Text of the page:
Relationship Based Horsemanship
Progress can only happen when we move away from unconscious incompetence (comfort zones). We must be willing to up the ante on our horsemanship journey.
This can be an emotional, mental, and/or physical path we take to advance our
Areas of Struggle
One area that many people seem to struggle with is moving on when the horse they’ve developed a special relationship with dies. I know this because I read these stories and comments on social media regularly about the passing of someone’s “heart horse”. Questions like these come up.
What if the next horse doesn’t measure up to the last one?
Will I be able to have the same depth of relationship with the next horse?
Do I have the emotional, mental, or physical fitness to start over again?
Another area is the quicksand of low expectations, of oneself or a horse. This roadblock to progress has come up often in the teaching of horsemanship to others. Questions that come up might sound like these.
Am I/my horse good enough?
Am I/my horse smart enough?
Will it be too difficult for me/my horse to do?
What will I feel like when I/my horse fail?
Sometimes, a stubborn adherence to old patterns gets in the way of progress. Questions in this category sometimes sound like these.
What I’ve always done works for me, why change?
Change is so hard, why bother?
I’m comfortable with what I can do, why strive for something different?
As I reflect on these and other roadblocks to improvements in our individual horsemanship journey, I know there are traits that help us overcome these difficulties, which include grit, determination, and a solid work ethic.
Allowing ourselves to be and feel vulnerable is perhaps the most important trait to progressing to another level of achievement. When you’re vulnerable, you open yourself up to ridicule, judgment, and rejection, to name only three.
But without vulnerability, there is no real path to love, joy, and high achievement, among other things that can bring us to lasting relationships, mastery, and fulfillment.
One thing I keep in mind I learned many years ago. If I improve just 1% every day for 100 hundred days, how much better will I be at something in those 100 days? This is a powerful motivator because you realize that even if your achievements are incrementally small, they will ultimately lead to great success.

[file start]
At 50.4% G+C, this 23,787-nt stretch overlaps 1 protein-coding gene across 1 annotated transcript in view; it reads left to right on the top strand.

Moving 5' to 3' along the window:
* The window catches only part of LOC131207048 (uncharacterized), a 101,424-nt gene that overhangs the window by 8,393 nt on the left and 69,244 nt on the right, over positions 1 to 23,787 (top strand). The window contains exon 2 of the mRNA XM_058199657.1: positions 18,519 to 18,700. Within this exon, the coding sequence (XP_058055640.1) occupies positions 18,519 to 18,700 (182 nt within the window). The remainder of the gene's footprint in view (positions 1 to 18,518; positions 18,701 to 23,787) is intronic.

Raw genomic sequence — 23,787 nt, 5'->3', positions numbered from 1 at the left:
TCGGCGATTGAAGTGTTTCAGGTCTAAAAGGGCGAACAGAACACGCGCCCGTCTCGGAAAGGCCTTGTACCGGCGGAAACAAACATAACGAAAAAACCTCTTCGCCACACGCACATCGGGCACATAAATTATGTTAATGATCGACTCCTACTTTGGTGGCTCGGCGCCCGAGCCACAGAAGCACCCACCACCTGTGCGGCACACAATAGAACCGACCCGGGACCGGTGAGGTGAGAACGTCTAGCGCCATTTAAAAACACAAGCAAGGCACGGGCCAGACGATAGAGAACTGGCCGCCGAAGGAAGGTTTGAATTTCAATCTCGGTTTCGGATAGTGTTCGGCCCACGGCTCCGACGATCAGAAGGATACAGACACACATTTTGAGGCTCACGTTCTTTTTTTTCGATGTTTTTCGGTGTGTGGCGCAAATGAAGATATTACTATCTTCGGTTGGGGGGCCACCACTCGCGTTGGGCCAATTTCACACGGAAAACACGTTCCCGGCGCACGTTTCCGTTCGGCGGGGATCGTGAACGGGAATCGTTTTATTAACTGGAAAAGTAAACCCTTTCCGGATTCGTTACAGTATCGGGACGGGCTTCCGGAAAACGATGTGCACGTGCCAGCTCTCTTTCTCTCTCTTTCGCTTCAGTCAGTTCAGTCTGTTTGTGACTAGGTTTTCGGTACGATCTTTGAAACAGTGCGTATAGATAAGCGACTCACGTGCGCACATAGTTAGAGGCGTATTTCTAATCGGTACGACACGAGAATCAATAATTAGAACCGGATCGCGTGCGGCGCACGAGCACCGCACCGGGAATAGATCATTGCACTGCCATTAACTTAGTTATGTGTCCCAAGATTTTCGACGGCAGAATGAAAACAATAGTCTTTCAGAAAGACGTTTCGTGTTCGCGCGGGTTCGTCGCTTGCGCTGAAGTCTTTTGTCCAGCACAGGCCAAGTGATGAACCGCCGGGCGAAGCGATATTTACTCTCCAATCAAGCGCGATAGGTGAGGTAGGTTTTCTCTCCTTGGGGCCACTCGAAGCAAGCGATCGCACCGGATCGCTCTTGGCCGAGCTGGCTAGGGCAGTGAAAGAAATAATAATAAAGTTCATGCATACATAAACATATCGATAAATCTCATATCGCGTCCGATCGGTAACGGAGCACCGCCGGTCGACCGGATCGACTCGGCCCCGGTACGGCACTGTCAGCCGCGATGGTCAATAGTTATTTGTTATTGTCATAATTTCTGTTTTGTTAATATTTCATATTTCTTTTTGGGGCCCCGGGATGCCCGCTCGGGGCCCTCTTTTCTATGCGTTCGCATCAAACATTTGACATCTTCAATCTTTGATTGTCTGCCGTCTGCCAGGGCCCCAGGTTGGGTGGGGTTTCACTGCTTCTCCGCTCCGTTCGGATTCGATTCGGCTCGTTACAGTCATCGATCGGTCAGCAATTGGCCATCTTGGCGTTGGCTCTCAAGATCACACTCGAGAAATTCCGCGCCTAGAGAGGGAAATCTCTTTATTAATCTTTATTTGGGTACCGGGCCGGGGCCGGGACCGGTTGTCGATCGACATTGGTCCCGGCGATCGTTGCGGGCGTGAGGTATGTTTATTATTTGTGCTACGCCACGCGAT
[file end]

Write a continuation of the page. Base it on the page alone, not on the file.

It’s not the extent of your efforts, but the persistence of your efforts that win achievement over the long haul.
Having said all of that, without a motivating why, no number of positive traits will suffice in achieving goals of any kind, but especially horsemanship goals that require such a broad spectrum of skills and knowledge, along with gaining the cooperation of large, powerful, intelligent horses.
My why is a powerful one that gets me up every morning and sets my feet on the road toward my goals. My why forces me to up the ante.
But my why won’t do you much, if any, good. The why for you is one only you can formulate in your mind, the one that will get you up every day and on the path to your goals. The one that gets you to up the ante.
Whatever might have you stuck, consider the consequences of doing nothing. Picture instead what it might look like to move forward with a powerful why as the wind behind you in pursuit of a fulfilling goal. Who knows what serendipitous wonders might await you?
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